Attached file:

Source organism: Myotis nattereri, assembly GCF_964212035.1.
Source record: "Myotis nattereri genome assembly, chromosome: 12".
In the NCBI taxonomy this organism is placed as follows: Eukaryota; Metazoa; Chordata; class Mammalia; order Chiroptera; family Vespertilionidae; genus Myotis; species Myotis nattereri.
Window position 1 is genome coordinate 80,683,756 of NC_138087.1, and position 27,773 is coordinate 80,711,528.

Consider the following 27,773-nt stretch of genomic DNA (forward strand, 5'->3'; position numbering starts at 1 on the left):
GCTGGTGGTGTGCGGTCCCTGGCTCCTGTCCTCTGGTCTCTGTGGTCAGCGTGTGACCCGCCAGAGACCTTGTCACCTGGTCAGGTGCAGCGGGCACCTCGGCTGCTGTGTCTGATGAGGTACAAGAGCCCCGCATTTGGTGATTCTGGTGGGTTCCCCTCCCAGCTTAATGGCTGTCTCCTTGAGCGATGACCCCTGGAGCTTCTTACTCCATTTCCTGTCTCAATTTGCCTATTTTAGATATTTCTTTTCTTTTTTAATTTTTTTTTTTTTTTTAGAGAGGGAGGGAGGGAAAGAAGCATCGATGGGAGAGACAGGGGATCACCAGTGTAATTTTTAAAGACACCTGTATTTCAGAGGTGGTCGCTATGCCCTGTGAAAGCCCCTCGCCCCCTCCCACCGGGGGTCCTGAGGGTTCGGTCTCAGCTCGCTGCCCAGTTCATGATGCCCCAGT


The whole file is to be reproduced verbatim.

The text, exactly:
Source organism: Myotis nattereri, assembly GCF_964212035.1.
Source record: "Myotis nattereri genome assembly, chromosome: 12".
In the NCBI taxonomy this organism is placed as follows: Eukaryota; Metazoa; Chordata; class Mammalia; order Chiroptera; family Vespertilionidae; genus Myotis; species Myotis nattereri.
Window position 1 is genome coordinate 80,683,756 of NC_138087.1, and position 27,773 is coordinate 80,711,528.

Consider the following 27,773-nt stretch of genomic DNA (forward strand, 5'->3'; position numbering starts at 1 on the left):
GCTGGTGGTGTGCGGTCCCTGGCTCCTGTCCTCTGGTCTCTGTGGTCAGCGTGTGACCCGCCAGAGACCTTGTCACCTGGTCAGGTGCAGCGGGCACCTCGGCTGCTGTGTCTGATGAGGTACAAGAGCCCCGCATTTGGTGATTCTGGTGGGTTCCCCTCCCAGCTTAATGGCTGTCTCCTTGAGCGATGACCCCTGGAGCTTCTTACTCCATTTCCTGTCTCAATTTGCCTATTTTAGATATTTCTTTTCTTTTTTAATTTTTTTTTTTTTTTTAGAGAGGGAGGGAGGGAAAGAAGCATCGATGGGAGAGACAGGGGATCACCAGTGTAATTTTTAAAGACACCTGTATTTCAGAGGTGGTCGCTATGCCCTGTGAAAGCCCCTCGCCCCCTCCCACCGGGGGTCCTGAGGGTTCGGTCTCAGCTCGCTGCCCAGTTCATGATGCCCCAGT